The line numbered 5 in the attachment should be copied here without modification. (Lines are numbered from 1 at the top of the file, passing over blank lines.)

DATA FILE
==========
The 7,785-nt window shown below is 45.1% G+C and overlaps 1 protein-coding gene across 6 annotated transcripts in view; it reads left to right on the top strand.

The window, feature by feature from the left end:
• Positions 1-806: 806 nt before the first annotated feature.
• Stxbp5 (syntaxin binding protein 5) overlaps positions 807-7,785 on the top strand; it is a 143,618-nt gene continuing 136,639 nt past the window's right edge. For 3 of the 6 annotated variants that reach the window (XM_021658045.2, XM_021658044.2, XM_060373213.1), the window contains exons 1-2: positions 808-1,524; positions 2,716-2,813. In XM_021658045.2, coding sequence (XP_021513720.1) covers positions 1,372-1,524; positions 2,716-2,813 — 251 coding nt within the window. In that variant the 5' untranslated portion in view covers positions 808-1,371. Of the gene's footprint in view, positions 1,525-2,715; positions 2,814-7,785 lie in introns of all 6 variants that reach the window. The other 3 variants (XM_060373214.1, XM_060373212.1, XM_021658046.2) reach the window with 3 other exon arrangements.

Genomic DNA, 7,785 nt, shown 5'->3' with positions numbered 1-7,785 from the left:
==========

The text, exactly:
Genomic DNA, 7,785 nt, shown 5'->3' with positions numbered 1-7,785 from the left: